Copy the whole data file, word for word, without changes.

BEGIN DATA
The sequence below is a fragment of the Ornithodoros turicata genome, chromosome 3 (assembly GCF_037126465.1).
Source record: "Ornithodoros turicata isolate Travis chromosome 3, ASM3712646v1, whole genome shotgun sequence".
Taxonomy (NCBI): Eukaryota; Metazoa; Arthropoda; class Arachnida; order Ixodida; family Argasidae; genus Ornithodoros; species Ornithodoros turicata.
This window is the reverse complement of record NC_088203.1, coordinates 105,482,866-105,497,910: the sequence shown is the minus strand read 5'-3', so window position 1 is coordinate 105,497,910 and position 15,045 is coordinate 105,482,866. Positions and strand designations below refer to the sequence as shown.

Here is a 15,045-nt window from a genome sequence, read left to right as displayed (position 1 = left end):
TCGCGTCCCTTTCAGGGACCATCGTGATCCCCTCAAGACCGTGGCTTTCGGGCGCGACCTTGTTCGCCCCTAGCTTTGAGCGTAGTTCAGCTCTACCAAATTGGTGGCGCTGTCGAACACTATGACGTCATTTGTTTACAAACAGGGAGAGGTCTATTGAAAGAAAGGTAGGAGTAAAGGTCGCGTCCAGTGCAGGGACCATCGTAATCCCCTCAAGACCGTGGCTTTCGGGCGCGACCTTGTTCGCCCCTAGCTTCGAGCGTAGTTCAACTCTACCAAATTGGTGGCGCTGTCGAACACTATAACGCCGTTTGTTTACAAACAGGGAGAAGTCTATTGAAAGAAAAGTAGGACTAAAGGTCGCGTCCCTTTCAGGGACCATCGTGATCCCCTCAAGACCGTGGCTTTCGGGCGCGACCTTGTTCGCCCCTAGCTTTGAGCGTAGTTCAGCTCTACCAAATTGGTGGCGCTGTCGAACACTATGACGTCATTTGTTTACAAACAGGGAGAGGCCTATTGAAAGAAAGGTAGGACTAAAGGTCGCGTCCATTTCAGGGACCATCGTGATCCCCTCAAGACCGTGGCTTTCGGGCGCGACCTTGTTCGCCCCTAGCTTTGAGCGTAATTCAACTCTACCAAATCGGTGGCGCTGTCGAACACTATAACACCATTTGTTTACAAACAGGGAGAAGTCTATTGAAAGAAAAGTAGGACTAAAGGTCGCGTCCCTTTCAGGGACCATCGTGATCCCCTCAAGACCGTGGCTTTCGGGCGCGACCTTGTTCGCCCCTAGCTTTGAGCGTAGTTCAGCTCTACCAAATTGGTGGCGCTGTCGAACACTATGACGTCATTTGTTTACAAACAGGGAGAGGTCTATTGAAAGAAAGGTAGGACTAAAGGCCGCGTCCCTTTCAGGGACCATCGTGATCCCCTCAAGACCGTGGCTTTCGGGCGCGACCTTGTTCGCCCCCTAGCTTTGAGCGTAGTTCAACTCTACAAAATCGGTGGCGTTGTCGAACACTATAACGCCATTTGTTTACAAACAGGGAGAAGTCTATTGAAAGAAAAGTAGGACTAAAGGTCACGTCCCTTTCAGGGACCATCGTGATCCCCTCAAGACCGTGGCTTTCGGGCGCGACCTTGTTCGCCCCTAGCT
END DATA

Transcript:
The sequence below is a fragment of the Ornithodoros turicata genome, chromosome 3 (assembly GCF_037126465.1).
Source record: "Ornithodoros turicata isolate Travis chromosome 3, ASM3712646v1, whole genome shotgun sequence".
Taxonomy (NCBI): Eukaryota; Metazoa; Arthropoda; class Arachnida; order Ixodida; family Argasidae; genus Ornithodoros; species Ornithodoros turicata.
This window is the reverse complement of record NC_088203.1, coordinates 105,482,866-105,497,910: the sequence shown is the minus strand read 5'-3', so window position 1 is coordinate 105,497,910 and position 15,045 is coordinate 105,482,866. Positions and strand designations below refer to the sequence as shown.

Here is a 15,045-nt window from a genome sequence, read left to right as displayed (position 1 = left end):
TCGCGTCCCTTTCAGGGACCATCGTGATCCCCTCAAGACCGTGGCTTTCGGGCGCGACCTTGTTCGCCCCTAGCTTTGAGCGTAGTTCAGCTCTACCAAATTGGTGGCGCTGTCGAACACTATGACGTCATTTGTTTACAAACAGGGAGAGGTCTATTGAAAGAAAGGTAGGAGTAAAGGTCGCGTCCAGTGCAGGGACCATCGTAATCCCCTCAAGACCGTGGCTTTCGGGCGCGACCTTGTTCGCCCCTAGCTTCGAGCGTAGTTCAACTCTACCAAATTGGTGGCGCTGTCGAACACTATAACGCCGTTTGTTTACAAACAGGGAGAAGTCTATTGAAAGAAAAGTAGGACTAAAGGTCGCGTCCCTTTCAGGGACCATCGTGATCCCCTCAAGACCGTGGCTTTCGGGCGCGACCTTGTTCGCCCCTAGCTTTGAGCGTAGTTCAGCTCTACCAAATTGGTGGCGCTGTCGAACACTATGACGTCATTTGTTTACAAACAGGGAGAGGCCTATTGAAAGAAAGGTAGGACTAAAGGTCGCGTCCATTTCAGGGACCATCGTGATCCCCTCAAGACCGTGGCTTTCGGGCGCGACCTTGTTCGCCCCTAGCTTTGAGCGTAATTCAACTCTACCAAATCGGTGGCGCTGTCGAACACTATAACACCATTTGTTTACAAACAGGGAGAAGTCTATTGAAAGAAAAGTAGGACTAAAGGTCGCGTCCCTTTCAGGGACCATCGTGATCCCCTCAAGACCGTGGCTTTCGGGCGCGACCTTGTTCGCCCCTAGCTTTGAGCGTAGTTCAGCTCTACCAAATTGGTGGCGCTGTCGAACACTATGACGTCATTTGTTTACAAACAGGGAGAGGTCTATTGAAAGAAAGGTAGGACTAAAGGCCGCGTCCCTTTCAGGGACCATCGTGATCCCCTCAAGACCGTGGCTTTCGGGCGCGACCTTGTTCGCCCCCTAGCTTTGAGCGTAGTTCAACTCTACAAAATCGGTGGCGTTGTCGAACACTATAACGCCATTTGTTTACAAACAGGGAGAAGTCTATTGAAAGAAAAGTAGGACTAAAGGTCACGTCCCTTTCAGGGACCATCGTGATCCCCTCAAGACCGTGGCTTTCGGGCGCGACCTTGTTCGCCCCTAGCT